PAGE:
juneau Sun 12-May-19 09:29:27

You're definitely over thinking this! Your DS won't worry about you dying unless you put that idea in his head. Kids are very accepting of their lives and their parents and IME they don't question stuff like their parents' ages until they're much older. At that point you can have a chat with him, but there are never any guarantees of longevity, however old you are when you have your kids.

Moonflower12 Sun 12-May-19 12:50:41

My DP is an only child who was brought up by his grandparents. He believed them to be his parents until he was in his teens. He was never conscious that his 'parents' were older than the rest. He had a very happy childhood and was very glad to have been an only child.

We have a 6yo DD who is effectively an only child. She has 3 siblings but has never lived with them as they had gone to uni etc when she was born. I was 44 when she was born.

Many of my friends are about the same age or a bit younger- all of whom I've made through my daughter.

Enjoy your little one and stop worrying.

Her0utdoors Sun 12-May-19 12:59:29

I'm the same age as about 25% of dd classmates grannies, and the same age as about the same amount of other mums. I don't think any of us feel self conscious. It hadn't really occurred to me that women can bare children for several decades and it's not the big deal that we are made to feel for doing it too soon or leaving it too late.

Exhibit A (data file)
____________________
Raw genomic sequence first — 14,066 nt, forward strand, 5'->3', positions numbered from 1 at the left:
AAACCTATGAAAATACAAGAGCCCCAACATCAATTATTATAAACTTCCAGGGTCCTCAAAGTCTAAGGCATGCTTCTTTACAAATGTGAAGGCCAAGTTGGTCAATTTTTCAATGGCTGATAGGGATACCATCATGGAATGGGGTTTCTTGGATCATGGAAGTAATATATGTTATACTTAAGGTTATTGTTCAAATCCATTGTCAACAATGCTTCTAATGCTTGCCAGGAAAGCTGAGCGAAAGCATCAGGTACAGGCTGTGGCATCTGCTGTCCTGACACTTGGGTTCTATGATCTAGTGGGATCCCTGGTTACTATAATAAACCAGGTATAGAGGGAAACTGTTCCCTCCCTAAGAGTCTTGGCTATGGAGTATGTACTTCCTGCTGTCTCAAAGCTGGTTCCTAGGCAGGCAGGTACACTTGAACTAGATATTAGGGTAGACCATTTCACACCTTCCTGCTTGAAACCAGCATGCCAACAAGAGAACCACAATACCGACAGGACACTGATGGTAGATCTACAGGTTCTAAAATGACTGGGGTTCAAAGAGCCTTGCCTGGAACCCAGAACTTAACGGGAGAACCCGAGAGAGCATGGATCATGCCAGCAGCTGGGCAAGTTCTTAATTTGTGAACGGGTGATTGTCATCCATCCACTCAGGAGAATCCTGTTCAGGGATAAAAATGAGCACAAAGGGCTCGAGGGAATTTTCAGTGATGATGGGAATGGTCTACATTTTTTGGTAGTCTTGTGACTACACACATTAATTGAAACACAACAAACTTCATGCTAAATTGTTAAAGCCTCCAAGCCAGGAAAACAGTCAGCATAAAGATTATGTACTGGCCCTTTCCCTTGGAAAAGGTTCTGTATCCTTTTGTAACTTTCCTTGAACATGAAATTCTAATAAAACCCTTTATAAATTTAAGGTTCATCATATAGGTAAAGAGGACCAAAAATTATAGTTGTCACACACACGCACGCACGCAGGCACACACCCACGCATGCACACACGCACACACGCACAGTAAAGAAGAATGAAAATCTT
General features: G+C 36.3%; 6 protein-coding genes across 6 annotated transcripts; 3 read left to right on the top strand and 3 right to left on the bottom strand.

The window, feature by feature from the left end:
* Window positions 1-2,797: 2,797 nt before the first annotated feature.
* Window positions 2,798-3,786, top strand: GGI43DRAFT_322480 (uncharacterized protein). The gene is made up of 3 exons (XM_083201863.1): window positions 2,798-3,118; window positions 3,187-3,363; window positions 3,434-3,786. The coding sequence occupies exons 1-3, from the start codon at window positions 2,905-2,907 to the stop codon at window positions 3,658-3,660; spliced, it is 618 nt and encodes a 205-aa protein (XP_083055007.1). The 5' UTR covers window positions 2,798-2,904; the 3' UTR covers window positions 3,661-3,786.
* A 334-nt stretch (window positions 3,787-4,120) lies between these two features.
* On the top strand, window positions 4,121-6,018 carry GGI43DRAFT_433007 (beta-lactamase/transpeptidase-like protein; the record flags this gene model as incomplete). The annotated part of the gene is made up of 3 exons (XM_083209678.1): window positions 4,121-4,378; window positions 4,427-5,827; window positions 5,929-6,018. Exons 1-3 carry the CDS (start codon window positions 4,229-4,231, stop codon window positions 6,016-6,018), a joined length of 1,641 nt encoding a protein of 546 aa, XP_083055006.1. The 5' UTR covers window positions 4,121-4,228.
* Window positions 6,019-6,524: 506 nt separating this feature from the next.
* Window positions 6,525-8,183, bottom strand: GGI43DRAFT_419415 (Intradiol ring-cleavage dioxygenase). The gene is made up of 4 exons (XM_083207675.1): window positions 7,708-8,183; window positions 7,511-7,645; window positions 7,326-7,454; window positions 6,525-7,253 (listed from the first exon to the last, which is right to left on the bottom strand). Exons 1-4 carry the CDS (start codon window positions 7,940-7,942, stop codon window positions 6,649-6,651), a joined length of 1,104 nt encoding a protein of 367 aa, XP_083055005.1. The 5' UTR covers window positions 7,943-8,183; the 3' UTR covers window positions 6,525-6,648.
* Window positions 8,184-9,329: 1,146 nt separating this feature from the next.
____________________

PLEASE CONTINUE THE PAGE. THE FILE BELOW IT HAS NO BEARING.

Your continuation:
LimitIsUp Sun 12-May-19 17:12:33

Stay a healthy weight, eat a healthy diet and take sufficient exercise, and then you'll be biologically 'young' (if not chronologically young). All will be fine

Settle59 Tue 14-May-19 07:15:53

Objectively speaking I don't think there's anythiing wrong with having an only child at 44 or at any age come to that.

Settle59 Tue 14-May-19 07:16:21

Congratulations by the way just enjoy every moment!

Settle59 Tue 14-May-19 07:22:04

I think the most important thing with your boy is instil him with confidence and self respect so that he can make the most of opportunities in later life and make good choices. My experience has taught me that the older parent /only child thing doesn't matter at all but lack of confidence does especially in adulthood as it makes people lose opportunities. Self respect and self confidence - if he has these I'm sure he'll be happy and make excellent choices. To be honest though I'd be giving this advice if you were a 24 yr old mother who'd just had your fourth child iyswim!! I guess what I'm trying to say is don't worry at all - family structure doesn't matter but confidence and happiness does x